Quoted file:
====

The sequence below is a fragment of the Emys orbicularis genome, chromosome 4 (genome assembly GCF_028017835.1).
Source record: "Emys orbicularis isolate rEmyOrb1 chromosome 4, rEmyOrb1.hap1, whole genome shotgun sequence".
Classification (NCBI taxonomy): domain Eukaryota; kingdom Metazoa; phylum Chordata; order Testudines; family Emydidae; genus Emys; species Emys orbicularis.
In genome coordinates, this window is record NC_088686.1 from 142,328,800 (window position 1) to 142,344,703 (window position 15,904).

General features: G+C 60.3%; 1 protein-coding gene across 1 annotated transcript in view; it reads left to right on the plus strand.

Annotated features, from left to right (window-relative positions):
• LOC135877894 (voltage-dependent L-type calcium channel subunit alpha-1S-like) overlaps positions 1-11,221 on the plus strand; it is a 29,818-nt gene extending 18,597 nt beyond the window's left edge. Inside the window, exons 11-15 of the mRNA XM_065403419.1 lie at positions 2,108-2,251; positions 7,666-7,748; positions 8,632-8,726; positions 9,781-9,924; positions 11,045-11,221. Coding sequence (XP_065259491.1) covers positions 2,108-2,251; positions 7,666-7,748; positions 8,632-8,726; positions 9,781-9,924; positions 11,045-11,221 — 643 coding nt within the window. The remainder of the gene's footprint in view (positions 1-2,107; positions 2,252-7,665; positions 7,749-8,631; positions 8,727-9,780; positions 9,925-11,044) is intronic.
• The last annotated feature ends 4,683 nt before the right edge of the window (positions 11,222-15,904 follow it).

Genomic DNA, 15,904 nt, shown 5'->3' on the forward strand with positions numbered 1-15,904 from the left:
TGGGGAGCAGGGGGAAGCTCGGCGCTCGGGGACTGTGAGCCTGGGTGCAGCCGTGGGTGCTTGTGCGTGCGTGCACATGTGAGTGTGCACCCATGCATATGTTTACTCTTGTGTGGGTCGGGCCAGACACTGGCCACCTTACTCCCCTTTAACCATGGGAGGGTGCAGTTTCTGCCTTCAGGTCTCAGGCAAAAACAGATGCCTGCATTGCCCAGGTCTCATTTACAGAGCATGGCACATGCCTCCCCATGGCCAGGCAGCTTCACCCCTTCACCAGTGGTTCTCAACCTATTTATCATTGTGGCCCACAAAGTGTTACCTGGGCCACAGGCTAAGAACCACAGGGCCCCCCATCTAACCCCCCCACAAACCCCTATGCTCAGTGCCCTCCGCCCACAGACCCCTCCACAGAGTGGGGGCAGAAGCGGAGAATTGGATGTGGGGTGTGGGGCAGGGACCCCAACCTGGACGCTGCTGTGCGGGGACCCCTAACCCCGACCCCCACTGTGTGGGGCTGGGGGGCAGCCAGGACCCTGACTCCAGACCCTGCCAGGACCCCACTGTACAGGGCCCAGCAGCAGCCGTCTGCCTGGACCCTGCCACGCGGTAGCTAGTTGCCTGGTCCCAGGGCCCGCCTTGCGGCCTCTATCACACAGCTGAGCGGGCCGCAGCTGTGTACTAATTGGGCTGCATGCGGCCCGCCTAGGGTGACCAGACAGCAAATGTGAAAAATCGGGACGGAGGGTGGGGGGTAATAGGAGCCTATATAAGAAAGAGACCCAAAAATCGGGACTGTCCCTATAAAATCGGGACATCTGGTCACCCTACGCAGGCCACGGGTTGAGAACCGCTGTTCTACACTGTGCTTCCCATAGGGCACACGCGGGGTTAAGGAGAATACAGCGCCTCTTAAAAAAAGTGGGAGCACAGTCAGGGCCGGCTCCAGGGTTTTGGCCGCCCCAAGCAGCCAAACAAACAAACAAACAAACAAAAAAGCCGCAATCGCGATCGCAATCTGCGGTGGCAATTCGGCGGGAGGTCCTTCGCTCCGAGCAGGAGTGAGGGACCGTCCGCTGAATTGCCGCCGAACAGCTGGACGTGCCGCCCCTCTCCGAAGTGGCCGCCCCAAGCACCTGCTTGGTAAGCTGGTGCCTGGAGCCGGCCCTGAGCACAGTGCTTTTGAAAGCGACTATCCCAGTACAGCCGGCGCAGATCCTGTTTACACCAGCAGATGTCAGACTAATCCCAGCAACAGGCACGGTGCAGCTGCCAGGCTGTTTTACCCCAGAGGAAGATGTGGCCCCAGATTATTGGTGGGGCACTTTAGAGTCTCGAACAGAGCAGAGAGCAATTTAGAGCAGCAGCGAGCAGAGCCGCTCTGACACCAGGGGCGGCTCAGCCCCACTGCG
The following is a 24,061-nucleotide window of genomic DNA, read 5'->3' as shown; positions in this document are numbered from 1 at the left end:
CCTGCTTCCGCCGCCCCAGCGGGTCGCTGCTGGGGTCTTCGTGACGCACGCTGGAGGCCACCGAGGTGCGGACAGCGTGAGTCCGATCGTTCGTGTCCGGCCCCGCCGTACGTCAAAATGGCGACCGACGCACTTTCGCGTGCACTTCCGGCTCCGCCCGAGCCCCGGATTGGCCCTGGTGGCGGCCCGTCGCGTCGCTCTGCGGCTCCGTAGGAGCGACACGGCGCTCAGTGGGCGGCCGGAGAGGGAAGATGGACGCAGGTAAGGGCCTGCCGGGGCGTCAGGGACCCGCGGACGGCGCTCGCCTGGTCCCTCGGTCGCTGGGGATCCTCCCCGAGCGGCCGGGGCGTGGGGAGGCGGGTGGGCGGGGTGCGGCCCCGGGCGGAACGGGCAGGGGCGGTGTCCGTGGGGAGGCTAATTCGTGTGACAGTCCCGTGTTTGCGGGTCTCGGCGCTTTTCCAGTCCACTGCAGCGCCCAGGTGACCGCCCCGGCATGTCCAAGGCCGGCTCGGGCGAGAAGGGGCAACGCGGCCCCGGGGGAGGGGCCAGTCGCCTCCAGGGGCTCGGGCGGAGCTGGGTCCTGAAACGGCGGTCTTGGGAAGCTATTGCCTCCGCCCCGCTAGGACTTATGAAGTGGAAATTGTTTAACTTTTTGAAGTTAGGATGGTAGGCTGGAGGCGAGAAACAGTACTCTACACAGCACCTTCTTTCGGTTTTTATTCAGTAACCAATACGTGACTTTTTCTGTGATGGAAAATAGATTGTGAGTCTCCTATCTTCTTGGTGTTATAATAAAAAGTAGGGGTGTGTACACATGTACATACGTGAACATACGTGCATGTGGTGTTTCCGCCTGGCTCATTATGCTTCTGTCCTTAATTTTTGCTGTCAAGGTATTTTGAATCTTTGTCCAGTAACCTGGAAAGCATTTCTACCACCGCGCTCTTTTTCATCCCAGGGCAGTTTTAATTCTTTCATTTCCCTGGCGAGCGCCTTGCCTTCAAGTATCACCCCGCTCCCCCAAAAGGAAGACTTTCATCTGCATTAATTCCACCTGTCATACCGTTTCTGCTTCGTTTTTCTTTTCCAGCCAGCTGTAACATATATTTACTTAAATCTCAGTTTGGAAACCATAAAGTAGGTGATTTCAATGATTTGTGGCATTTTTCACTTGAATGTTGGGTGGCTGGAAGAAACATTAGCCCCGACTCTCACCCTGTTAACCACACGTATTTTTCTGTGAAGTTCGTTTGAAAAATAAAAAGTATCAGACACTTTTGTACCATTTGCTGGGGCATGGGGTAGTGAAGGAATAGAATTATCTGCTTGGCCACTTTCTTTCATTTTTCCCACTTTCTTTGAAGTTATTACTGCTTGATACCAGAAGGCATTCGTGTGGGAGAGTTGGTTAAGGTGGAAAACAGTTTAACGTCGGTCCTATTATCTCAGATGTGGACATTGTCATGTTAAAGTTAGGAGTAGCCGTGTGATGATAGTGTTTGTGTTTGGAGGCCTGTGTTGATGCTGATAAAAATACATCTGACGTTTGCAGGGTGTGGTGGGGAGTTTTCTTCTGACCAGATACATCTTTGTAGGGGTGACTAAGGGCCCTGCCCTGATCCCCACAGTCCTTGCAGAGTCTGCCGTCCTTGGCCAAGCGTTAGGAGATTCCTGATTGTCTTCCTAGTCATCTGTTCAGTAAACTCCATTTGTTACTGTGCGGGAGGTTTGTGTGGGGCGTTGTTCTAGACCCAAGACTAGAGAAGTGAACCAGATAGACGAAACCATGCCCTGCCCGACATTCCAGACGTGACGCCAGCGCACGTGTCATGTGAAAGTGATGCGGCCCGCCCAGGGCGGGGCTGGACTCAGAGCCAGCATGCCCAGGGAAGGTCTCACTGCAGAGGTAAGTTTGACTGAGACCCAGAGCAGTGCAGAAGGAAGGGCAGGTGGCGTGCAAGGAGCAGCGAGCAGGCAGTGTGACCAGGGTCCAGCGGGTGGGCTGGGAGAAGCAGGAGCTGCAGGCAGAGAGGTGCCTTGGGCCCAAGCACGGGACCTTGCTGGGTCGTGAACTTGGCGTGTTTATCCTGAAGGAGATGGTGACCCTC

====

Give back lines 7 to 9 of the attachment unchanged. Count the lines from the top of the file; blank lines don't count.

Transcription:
• LOC135877894 (voltage-dependent L-type calcium channel subunit alpha-1S-like) overlaps positions 1-11,221 on the plus strand; it is a 29,818-nt gene extending 18,597 nt beyond the window's left edge. Inside the window, exons 11-15 of the mRNA XM_065403419.1 lie at positions 2,108-2,251; positions 7,666-7,748; positions 8,632-8,726; positions 9,781-9,924; positions 11,045-11,221. Coding sequence (XP_065259491.1) covers positions 2,108-2,251; positions 7,666-7,748; positions 8,632-8,726; positions 9,781-9,924; positions 11,045-11,221 — 643 coding nt within the window. The remainder of the gene's footprint in view (positions 1-2,107; positions 2,252-7,665; positions 7,749-8,631; positions 8,727-9,780; positions 9,925-11,044) is intronic.
• The last annotated feature ends 4,683 nt before the right edge of the window (positions 11,222-15,904 follow it).

Genomic DNA, 15,904 nt, shown 5'->3' on the forward strand with positions numbered 1-15,904 from the left: